A season of change for U.S. agriculture

As the weather cools and the leaves turn orange, American agriculture is steadily going green. This summer marked a banner season of high-profile, high-impact announcements affecting agriculture and its role in solving climate change. Here are some of the biggest climate wins in the sector over the last few months.

June began with the U.S. Department of Agriculture (USDA) announcing its Food System Transformation framework, a suite of efforts designed to make the food supply chain fairer and more resilient. The framework directs roughly $3 billion (from previously passed legislation like the American Rescue Plan Act) to strengthen food production, processing, distribution, and markets. Investments under the framework include roughly $1.5 billion to bolster infrastructure and workforces for food processing and supply chains; $400 million to create regional food business centers; $300 million for a new Organic Transition Initiative; $90 million to prevent food loss and waste, and $75 million for urban agriculture.

Some of these programs may not seem climate-related at first glance, but they constitute a critical step toward creating a food system in which climate-friendly operations have the tools they need to succeed. A significant portion of small-scale, young, and other historically underserved producers prioritize climate-mitigating regenerative and conservation practices, but lack access to processing facilities and markets for their products. These programs support those producers by building out localized processing and marketing capacity, helping them compete with larger agribusinesses and more easily get products to consumers.

Then, in August, the Inflation Reduction Act (IRA), became the largest federal investment yet in addressing climate change. It supercharges multiple existing Farm Bill conservation programs with an additional $20 billion. It bolsters the budgets for the Conservation Stewardship Program, Environmental Quality Incentives Program, Agricultural Conservation Easement Program, and Regional Conservation Partnership Program through 2026 and extends authorization for these working lands programs through 2031.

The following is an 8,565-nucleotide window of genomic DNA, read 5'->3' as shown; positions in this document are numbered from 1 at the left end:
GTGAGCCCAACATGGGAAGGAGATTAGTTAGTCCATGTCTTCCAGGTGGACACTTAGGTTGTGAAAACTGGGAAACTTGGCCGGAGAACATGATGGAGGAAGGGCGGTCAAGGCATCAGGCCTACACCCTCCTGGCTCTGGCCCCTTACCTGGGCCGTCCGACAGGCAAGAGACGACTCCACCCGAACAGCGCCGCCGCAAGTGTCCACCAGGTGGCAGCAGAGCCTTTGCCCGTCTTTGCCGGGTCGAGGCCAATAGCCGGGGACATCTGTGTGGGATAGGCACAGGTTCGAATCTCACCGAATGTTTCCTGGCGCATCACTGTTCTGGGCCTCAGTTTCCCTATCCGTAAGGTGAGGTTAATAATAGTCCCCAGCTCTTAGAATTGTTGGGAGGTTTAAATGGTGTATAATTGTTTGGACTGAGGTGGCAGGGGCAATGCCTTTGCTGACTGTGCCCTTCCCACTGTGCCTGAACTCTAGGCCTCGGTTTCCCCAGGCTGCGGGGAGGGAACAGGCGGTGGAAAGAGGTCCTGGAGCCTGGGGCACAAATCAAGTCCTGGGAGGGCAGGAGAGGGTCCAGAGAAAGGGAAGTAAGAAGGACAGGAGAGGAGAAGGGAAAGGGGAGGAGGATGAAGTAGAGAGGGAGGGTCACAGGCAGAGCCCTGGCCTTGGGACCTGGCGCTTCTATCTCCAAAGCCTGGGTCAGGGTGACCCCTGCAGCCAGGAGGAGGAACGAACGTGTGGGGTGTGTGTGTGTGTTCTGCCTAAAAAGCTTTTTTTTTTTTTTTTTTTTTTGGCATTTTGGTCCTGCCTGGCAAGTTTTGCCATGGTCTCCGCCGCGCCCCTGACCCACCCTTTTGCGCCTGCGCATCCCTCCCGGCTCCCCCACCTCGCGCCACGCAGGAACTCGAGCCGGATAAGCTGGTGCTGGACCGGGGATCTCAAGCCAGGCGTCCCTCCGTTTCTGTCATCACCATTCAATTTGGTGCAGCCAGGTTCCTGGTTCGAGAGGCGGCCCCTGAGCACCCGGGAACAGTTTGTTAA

Importantly, the IRA also allocates $1 billion in conservation technical assistance through the Natural Resources Conservation Service (NRCS) and puts an additional $300 million toward quantifying the greenhouse gas impacts of NRCS technical assistance activities. This is a necessary step to address data gaps by measuring the climate benefits of conservation practices. The law also includes $13 billion for rural development programs (including renewable energy programs) and roughly $5 billion for forestry projects that reduce wildfire risk.

Lastly, in mid-September, USDA announced 70 recipients for the first round of funding under its Partnerships for Climate-Smart Commodities program, launched in February 2022. Originally slated to invest $1 billion across two rounds of funding, USDA ultimately more than tripled its investment in climate mitigation thanks to overwhelming interest from applicants. The agency said it anticipates directing more than $3 billion to the effort after determining recipients of the final funding round later this year. The partnerships program offers a critical complement to IRA investments by focusing on commodities. The agency recognizes that one of the most important factors in driving climate-smart practices is market demand for sustainable products.

The selected projects will expand adoption of practices that reduce emissions or sequester carbon on-field and help the resulting “climate-smart commodities” reach consumers. This includes quantifying, certifying, and marketing the products’ climate benefits and supporting partnerships with private sector buyers. USDA reports the 70 projects announced this round will touch roughly 25 million acres of working land and sequester more than 50 million metric tons of carbon dioxide equivalent over the lives of the projects —equal to taking nearly 11 million gasoline-powered passenger vehicles off the road for a year.

Taken altogether, these actions provide producers with the financial support, technical assistance, and market access needed to reduce the agriculture sector’s contribution to climate change. Still, there’s much more to be done. Through the fall and into next year, work will begin in earnest on the 2023 Farm Bill, in which climate mitigation and resilience are sure to be central. If this summer’s trend continues, though, maybe by this time next year, we’ll be sipping on climate-smart pumpkin spice lattes.